The European Union (EU) has been slow in reaction and is still testing COVID-19 vaccination, test, and recovery certificates.  There are reports that this system is on-track to be rolled out next month.

It’s a miserable time to travel across borders. Plans are made and cancelled and re-made. Travellers are often left out of pocket and in limbo.  Yes, these are extraordinary circumstances but as advanced nations our general performance in managing the situation is remarkably poor. 

Although UK Government decisions are said to be guided by evidence and the science, there’s a fair amount of ideology driving decisions contrary common sense. 

Surprisingly, if the recent round of elections is anything to go by, the UK Government is sitting pretty. Now, its political opponents who are the ones who are struggling.  Commentators have speculated that this is a kind of national Stockholm syndrome[3]. I wonder. 

Post Coronavirus recovery of UK air traffic may not be seen until the end of 2022. 

The EU has developed a broad system of relationships with neighbouring states. Post Brexit there remains lots of loose ends in the relationship between EU and UK.  In fact, it’s probably time to stop using the word Brexit altogether. It’s not a meaningful word looking forward.    

Calls for a Bilateral Aviation Safety Agreement (BASA) and a Comprehensive Air Transport Agreement (CATA) between the EU and UK are muted but their importance remains.  Aviation and aerospace industry voices are being ignored. 

[1] Worldwide (from Johns Hopkins): Deaths: 3,322,294.  


[3] What is Stockholm syndrome?

Brexit & Aviation 78

The political cartoonists are having a field day.  Brexit is giving them so much ammunition.  There’s never been a more fertile time for creative portraits of the ridiculous antics of politicians.  Every metaphor you can think of has been tried at least once.  For me a picture of headless chickens just about sums it up.  UK MPs have had the chance to identifying a way forward but keep coming back to stalemate.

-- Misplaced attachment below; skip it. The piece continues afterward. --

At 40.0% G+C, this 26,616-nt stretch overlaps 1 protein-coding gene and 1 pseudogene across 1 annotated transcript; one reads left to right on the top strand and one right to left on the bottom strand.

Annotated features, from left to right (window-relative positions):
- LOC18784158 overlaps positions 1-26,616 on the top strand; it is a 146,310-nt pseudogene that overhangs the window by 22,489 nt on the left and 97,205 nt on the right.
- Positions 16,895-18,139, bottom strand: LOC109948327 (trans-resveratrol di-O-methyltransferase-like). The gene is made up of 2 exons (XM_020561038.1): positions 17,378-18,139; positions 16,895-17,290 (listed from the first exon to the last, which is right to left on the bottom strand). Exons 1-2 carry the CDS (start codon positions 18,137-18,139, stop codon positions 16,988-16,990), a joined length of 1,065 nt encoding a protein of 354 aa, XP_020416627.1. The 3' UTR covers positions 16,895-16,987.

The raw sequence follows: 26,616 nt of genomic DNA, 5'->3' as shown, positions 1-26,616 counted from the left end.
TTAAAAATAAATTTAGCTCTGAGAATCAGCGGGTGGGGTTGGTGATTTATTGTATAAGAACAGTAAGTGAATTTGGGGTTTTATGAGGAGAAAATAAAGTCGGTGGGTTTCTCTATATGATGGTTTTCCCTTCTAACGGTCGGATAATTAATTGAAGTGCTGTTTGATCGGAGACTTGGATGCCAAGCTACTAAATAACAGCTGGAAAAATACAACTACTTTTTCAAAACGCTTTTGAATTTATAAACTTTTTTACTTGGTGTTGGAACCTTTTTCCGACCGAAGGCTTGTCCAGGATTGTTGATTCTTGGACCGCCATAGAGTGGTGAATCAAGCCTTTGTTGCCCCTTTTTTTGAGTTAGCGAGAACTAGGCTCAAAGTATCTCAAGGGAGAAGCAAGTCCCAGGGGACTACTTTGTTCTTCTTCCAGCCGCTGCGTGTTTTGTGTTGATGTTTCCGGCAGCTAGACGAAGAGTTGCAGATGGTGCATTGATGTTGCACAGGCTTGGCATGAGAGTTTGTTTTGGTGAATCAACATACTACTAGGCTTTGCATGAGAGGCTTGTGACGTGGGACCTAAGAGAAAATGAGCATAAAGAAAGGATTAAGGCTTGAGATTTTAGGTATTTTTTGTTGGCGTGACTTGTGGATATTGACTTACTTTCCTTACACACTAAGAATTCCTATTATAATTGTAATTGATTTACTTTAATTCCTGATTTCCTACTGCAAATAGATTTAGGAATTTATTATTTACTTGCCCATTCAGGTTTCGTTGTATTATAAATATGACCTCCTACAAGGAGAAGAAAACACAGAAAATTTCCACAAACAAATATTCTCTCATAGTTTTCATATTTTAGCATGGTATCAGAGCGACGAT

Unfortunately, that leaves the worst-case scenarios still on the table in law.  The worst-case being a No-Deal Brexit outcome.  Study after study[1][2] shows that a No-Deal Brexit threatens to put the aviation and aerospace sector at a significant competitive disadvantage in the UK.  Failure to secure a sound Brexit deal that maintains a good strategic partnership will cause significant supply chain and investment problems.  We must remember that an aircraft may have over 4 million parts. These components come from all over the world to be integrated into a product.

Although some politicians remain in denial this should not come as any surprise.  For one, the EU’s Single Market has over 500 million customers and an economy over 5-times bigger than the UK’s.  Before 2016, the Single Market was often championed by the UK because it made it easier and cheaper for UK companies to sell their products.  Now, we are in the Brexit Twilight Zone[3] there’s a pretence that these facts don’t matter.

In a sad way, it’s ironic that many voted for Brexit and leaving the EU in June 2016 with a view to protecting their jobs in fear of globalisation.  Now, UK jobs will be lost as it’s clear that the civil aviation and aerospace sector is entrenched in the EU.  Miltary spending alone can not support the thriving sector we have come to take for granted.

In a recent statement, the European Commission said: “A No-Deal scenario on 12 April is now a likely scenario”.   A “disorderly” Brexit by accident is still avoidable but it may mean a UK General Election or a further referendum, and if there was a long extension, there maybe participation in the 2019 European elections due to take place between 23-26 May 2019.  Since there’s still no coherent strategy coming from the UK Government, I suspect a long extension is inevitable.  The possiblity of a so called #flextension is already built-in to the existing treaty.  This could be agreed until say; 31 December 2019.   Such an extension could be shortened only if both sides agree.  That would be time enough to work up a coherent strategy with a workable majority in the UK Parliament.   

Update: Now the UK Prime Minister is seeking a further extension from the EU to delay Brexit until 30 June 2019.  So, that’s the starting position with an aim to try to aviod European elections being needed in the UK.  





May Vote